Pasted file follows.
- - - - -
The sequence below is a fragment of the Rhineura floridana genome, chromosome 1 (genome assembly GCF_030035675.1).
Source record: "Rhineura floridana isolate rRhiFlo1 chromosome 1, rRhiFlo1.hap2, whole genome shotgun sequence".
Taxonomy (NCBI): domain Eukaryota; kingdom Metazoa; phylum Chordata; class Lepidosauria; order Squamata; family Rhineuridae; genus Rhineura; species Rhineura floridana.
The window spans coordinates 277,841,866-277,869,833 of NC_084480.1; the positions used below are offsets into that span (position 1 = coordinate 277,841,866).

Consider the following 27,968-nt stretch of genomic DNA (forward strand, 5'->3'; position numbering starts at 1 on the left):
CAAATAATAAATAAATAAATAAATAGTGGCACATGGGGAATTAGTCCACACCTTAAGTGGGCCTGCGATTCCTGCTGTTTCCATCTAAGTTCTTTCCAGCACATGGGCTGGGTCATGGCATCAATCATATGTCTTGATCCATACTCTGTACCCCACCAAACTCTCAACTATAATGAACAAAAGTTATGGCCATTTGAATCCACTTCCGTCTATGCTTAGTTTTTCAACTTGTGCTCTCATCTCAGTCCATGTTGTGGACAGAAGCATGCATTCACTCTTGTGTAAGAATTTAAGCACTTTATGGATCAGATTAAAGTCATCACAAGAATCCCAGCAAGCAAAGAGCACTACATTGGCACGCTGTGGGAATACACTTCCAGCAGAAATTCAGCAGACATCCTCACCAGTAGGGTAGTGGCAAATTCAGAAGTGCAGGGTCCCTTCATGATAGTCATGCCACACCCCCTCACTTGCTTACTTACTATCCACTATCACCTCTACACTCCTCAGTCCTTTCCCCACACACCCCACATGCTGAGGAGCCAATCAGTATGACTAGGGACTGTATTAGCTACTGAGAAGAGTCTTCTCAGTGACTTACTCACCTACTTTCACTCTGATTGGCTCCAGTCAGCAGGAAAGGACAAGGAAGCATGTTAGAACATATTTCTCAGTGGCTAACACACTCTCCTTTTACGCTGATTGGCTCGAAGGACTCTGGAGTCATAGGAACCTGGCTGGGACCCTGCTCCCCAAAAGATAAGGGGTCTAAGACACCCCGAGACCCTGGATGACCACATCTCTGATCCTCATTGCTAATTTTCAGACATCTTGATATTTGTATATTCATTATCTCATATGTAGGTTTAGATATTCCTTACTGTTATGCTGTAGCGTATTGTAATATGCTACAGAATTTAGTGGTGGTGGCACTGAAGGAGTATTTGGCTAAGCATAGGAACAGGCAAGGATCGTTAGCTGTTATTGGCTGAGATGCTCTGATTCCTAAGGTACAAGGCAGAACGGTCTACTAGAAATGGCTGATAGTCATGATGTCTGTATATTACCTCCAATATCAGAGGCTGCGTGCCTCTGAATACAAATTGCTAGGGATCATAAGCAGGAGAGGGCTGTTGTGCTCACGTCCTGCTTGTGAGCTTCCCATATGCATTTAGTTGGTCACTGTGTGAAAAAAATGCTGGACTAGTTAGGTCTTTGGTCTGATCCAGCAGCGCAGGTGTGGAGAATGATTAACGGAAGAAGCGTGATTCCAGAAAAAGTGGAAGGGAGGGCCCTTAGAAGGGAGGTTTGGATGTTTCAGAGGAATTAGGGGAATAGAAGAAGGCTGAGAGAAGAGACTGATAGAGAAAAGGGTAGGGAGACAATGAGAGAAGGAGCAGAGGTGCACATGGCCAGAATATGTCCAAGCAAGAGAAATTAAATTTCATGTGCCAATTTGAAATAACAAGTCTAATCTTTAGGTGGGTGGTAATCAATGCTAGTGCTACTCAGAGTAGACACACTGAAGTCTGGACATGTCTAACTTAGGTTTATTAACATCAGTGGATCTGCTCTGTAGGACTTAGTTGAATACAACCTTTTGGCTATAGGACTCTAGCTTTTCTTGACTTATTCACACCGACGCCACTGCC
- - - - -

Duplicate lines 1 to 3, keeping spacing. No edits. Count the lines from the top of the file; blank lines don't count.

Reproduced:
The sequence below is a fragment of the Rhineura floridana genome, chromosome 1 (genome assembly GCF_030035675.1).
Source record: "Rhineura floridana isolate rRhiFlo1 chromosome 1, rRhiFlo1.hap2, whole genome shotgun sequence".
Taxonomy (NCBI): domain Eukaryota; kingdom Metazoa; phylum Chordata; class Lepidosauria; order Squamata; family Rhineuridae; genus Rhineura; species Rhineura floridana.